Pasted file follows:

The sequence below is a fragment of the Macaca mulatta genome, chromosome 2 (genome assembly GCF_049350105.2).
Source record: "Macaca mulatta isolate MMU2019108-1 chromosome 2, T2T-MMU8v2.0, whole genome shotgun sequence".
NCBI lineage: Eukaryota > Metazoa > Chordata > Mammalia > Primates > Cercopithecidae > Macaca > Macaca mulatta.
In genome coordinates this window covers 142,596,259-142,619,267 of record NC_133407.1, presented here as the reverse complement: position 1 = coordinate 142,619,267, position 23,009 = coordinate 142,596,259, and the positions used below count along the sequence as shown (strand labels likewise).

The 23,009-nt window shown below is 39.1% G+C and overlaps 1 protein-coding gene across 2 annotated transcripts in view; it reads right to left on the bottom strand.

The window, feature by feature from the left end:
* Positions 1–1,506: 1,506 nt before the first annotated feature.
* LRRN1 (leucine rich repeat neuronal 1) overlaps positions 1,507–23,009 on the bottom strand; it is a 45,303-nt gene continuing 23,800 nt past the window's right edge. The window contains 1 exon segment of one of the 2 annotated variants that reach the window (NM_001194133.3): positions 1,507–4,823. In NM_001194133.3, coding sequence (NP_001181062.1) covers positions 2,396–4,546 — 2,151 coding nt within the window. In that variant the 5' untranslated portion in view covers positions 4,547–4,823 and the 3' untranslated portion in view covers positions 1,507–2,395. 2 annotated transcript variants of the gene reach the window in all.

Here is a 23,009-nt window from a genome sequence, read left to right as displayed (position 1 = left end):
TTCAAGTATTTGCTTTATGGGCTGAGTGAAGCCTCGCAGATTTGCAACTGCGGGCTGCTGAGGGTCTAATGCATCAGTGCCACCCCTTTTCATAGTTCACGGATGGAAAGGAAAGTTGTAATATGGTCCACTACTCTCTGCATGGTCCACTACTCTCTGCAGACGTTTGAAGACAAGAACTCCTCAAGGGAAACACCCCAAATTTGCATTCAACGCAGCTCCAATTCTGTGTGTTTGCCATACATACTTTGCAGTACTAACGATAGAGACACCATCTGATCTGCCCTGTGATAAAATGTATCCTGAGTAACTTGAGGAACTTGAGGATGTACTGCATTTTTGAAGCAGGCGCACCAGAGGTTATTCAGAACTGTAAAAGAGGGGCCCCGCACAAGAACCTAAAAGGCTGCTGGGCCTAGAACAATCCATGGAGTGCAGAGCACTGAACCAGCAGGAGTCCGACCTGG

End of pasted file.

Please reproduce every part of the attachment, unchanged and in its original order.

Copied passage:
The sequence below is a fragment of the Macaca mulatta genome, chromosome 2 (genome assembly GCF_049350105.2).
Source record: "Macaca mulatta isolate MMU2019108-1 chromosome 2, T2T-MMU8v2.0, whole genome shotgun sequence".
NCBI lineage: Eukaryota > Metazoa > Chordata > Mammalia > Primates > Cercopithecidae > Macaca > Macaca mulatta.
In genome coordinates this window covers 142,596,259-142,619,267 of record NC_133407.1, presented here as the reverse complement: position 1 = coordinate 142,619,267, position 23,009 = coordinate 142,596,259, and the positions used below count along the sequence as shown (strand labels likewise).

The 23,009-nt window shown below is 39.1% G+C and overlaps 1 protein-coding gene across 2 annotated transcripts in view; it reads right to left on the bottom strand.

The window, feature by feature from the left end:
* Positions 1–1,506: 1,506 nt before the first annotated feature.
* LRRN1 (leucine rich repeat neuronal 1) overlaps positions 1,507–23,009 on the bottom strand; it is a 45,303-nt gene continuing 23,800 nt past the window's right edge. The window contains 1 exon segment of one of the 2 annotated variants that reach the window (NM_001194133.3): positions 1,507–4,823. In NM_001194133.3, coding sequence (NP_001181062.1) covers positions 2,396–4,546 — 2,151 coding nt within the window. In that variant the 5' untranslated portion in view covers positions 4,547–4,823 and the 3' untranslated portion in view covers positions 1,507–2,395. 2 annotated transcript variants of the gene reach the window in all.

Here is a 23,009-nt window from a genome sequence, read left to right as displayed (position 1 = left end):
TTCAAGTATTTGCTTTATGGGCTGAGTGAAGCCTCGCAGATTTGCAACTGCGGGCTGCTGAGGGTCTAATGCATCAGTGCCACCCCTTTTCATAGTTCACGGATGGAAAGGAAAGTTGTAATATGGTCCACTACTCTCTGCATGGTCCACTACTCTCTGCAGACGTTTGAAGACAAGAACTCCTCAAGGGAAACACCCCAAATTTGCATTCAACGCAGCTCCAATTCTGTGTGTTTGCCATACATACTTTGCAGTACTAACGATAGAGACACCATCTGATCTGCCCTGTGATAAAATGTATCCTGAGTAACTTGAGGAACTTGAGGATGTACTGCATTTTTGAAGCAGGCGCACCAGAGGTTATTCAGAACTGTAAAAGAGGGGCCCCGCACAAGAACCTAAAAGGCTGCTGGGCCTAGAACAATCCATGGAGTGCAGAGCACTGAACCAGCAGGAGTCCGACCTGG